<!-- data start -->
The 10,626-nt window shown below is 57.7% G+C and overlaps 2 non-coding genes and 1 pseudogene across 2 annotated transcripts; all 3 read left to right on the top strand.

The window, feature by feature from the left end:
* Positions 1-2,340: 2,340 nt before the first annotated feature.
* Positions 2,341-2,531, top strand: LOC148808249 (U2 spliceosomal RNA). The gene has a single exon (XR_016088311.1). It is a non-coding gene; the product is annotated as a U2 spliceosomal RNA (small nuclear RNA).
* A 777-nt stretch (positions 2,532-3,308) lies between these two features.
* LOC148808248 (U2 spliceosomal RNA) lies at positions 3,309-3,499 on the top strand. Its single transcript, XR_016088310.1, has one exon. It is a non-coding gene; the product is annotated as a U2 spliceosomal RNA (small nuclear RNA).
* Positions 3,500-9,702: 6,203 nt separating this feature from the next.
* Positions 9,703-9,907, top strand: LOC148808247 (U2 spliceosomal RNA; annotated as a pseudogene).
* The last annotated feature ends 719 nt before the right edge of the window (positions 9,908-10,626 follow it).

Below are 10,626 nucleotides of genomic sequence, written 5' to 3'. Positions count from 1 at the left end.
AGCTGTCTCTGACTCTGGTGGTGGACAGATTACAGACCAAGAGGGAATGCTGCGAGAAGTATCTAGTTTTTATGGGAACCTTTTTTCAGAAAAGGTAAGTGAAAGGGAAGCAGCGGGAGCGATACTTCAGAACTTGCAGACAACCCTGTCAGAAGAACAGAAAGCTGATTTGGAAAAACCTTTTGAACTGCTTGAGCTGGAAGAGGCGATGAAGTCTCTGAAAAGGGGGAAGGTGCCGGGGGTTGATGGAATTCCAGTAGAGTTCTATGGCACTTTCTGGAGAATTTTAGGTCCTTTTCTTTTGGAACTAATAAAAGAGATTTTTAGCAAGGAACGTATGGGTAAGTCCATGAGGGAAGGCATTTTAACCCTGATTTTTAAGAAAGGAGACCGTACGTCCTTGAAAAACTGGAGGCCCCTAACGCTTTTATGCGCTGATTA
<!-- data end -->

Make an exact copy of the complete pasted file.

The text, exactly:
The 10,626-nt window shown below is 57.7% G+C and overlaps 2 non-coding genes and 1 pseudogene across 2 annotated transcripts; all 3 read left to right on the top strand.

The window, feature by feature from the left end:
* Positions 1-2,340: 2,340 nt before the first annotated feature.
* Positions 2,341-2,531, top strand: LOC148808249 (U2 spliceosomal RNA). The gene has a single exon (XR_016088311.1). It is a non-coding gene; the product is annotated as a U2 spliceosomal RNA (small nuclear RNA).
* A 777-nt stretch (positions 2,532-3,308) lies between these two features.
* LOC148808248 (U2 spliceosomal RNA) lies at positions 3,309-3,499 on the top strand. Its single transcript, XR_016088310.1, has one exon. It is a non-coding gene; the product is annotated as a U2 spliceosomal RNA (small nuclear RNA).
* Positions 3,500-9,702: 6,203 nt separating this feature from the next.
* Positions 9,703-9,907, top strand: LOC148808247 (U2 spliceosomal RNA; annotated as a pseudogene).
* The last annotated feature ends 719 nt before the right edge of the window (positions 9,908-10,626 follow it).

Below are 10,626 nucleotides of genomic sequence, written 5' to 3'. Positions count from 1 at the left end.
AGCTGTCTCTGACTCTGGTGGTGGACAGATTACAGACCAAGAGGGAATGCTGCGAGAAGTATCTAGTTTTTATGGGAACCTTTTTTCAGAAAAGGTAAGTGAAAGGGAAGCAGCGGGAGCGATACTTCAGAACTTGCAGACAACCCTGTCAGAAGAACAGAAAGCTGATTTGGAAAAACCTTTTGAACTGCTTGAGCTGGAAGAGGCGATGAAGTCTCTGAAAAGGGGGAAGGTGCCGGGGGTTGATGGAATTCCAGTAGAGTTCTATGGCACTTTCTGGAGAATTTTAGGTCCTTTTCTTTTGGAACTAATAAAAGAGATTTTTAGCAAGGAACGTATGGGTAAGTCCATGAGGGAAGGCATTTTAACCCTGATTTTTAAGAAAGGAGACCGTACGTCCTTGAAAAACTGGAGGCCCCTAACGCTTTTATGCGCTGATTA